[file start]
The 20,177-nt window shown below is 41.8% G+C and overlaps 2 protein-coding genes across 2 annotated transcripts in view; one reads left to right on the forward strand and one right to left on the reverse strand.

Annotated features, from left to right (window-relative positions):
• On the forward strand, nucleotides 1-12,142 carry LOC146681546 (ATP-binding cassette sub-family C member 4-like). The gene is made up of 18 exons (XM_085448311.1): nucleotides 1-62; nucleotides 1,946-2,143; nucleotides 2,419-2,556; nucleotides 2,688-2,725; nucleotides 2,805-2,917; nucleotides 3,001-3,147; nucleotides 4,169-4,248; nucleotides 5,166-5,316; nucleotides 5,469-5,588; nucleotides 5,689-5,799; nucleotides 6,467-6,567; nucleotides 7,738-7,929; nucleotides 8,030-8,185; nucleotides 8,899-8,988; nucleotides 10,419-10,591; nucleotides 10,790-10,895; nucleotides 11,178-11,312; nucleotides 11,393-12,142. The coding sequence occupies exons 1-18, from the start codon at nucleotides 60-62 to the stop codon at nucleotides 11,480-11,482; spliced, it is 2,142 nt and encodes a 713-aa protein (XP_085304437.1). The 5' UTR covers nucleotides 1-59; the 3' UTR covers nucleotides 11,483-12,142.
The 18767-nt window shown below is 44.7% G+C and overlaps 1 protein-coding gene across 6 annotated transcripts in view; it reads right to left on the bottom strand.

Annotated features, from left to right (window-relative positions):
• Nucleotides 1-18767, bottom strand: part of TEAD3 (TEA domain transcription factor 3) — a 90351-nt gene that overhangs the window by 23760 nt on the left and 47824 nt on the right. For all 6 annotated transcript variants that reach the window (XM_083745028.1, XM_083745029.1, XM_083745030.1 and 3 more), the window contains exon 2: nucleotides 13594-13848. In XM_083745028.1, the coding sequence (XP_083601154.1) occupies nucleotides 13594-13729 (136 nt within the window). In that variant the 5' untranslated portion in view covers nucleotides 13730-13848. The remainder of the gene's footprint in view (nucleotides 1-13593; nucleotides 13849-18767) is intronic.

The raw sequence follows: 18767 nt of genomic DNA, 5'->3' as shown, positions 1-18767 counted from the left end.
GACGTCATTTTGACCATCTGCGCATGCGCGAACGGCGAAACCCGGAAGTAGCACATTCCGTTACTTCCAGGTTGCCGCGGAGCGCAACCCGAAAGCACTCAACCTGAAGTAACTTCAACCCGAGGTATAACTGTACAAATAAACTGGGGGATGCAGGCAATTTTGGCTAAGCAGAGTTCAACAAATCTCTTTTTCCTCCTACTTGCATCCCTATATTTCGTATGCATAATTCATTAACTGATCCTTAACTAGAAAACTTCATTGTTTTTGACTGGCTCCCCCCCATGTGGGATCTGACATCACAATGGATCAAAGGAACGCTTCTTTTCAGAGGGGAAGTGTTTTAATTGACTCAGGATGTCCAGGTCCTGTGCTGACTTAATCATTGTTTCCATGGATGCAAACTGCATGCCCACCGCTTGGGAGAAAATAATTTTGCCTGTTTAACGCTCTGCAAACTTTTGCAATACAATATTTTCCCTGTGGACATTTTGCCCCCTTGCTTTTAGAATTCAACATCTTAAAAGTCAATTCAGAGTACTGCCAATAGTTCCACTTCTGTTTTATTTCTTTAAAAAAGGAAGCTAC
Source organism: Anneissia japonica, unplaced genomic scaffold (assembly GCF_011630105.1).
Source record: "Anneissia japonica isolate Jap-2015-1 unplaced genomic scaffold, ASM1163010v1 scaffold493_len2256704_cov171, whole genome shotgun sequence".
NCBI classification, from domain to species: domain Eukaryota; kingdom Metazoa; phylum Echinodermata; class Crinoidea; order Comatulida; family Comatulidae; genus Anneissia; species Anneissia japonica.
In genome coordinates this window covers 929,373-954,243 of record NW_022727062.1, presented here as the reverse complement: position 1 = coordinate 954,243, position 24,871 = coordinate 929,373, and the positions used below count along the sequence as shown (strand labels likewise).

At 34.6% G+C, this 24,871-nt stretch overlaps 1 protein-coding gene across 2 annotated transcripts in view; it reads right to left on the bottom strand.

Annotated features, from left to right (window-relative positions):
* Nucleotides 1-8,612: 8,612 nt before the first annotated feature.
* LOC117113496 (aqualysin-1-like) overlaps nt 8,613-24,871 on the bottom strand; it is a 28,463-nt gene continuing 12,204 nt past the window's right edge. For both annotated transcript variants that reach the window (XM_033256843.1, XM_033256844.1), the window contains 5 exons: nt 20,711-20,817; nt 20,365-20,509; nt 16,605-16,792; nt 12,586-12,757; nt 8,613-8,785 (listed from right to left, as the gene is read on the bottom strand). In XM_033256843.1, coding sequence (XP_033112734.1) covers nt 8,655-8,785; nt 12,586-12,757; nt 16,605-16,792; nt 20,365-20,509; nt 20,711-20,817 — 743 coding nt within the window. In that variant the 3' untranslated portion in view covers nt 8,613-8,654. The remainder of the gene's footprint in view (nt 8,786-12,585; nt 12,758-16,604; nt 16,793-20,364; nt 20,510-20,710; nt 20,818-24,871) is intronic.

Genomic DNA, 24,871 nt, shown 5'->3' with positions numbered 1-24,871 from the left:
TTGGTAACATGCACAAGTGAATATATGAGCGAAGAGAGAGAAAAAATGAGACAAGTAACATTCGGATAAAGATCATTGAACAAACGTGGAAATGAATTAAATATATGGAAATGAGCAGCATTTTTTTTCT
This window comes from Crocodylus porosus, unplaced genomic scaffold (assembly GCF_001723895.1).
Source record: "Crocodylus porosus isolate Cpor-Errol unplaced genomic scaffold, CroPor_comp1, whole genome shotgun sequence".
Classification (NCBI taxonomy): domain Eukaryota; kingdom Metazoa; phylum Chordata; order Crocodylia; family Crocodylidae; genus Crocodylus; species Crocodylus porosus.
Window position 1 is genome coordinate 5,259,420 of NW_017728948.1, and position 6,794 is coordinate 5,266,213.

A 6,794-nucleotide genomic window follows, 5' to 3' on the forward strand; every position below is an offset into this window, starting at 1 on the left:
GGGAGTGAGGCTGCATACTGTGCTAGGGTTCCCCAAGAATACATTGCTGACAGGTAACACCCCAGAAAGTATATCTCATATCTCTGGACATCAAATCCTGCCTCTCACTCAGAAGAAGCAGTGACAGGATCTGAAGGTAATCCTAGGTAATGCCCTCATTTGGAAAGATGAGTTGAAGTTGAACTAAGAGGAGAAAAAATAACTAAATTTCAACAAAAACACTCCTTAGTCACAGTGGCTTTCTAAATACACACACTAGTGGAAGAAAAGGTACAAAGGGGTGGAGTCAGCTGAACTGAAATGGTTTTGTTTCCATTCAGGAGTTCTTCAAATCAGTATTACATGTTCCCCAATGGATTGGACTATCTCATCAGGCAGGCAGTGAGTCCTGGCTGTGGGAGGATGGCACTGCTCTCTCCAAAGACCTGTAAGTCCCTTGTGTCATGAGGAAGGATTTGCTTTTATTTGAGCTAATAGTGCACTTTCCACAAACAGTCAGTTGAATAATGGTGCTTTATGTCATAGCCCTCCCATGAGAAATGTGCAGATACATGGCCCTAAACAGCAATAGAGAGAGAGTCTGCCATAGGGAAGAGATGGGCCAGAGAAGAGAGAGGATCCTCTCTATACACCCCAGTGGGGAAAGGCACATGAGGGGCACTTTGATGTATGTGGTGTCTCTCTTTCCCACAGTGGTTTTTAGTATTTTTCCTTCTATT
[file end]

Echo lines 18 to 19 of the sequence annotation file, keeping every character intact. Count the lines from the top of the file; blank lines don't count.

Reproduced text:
TTGGTAACATGCACAAGTGAATATATGAGCGAAGAGAGAGAAAAAATGAGACAAGTAACATTCGGATAAAGATCATTGAACAAACGTGGAAATGAATTAAATATATGGAAATGAGCAGCATTTTTTTTCT
This window comes from Crocodylus porosus, unplaced genomic scaffold (assembly GCF_001723895.1).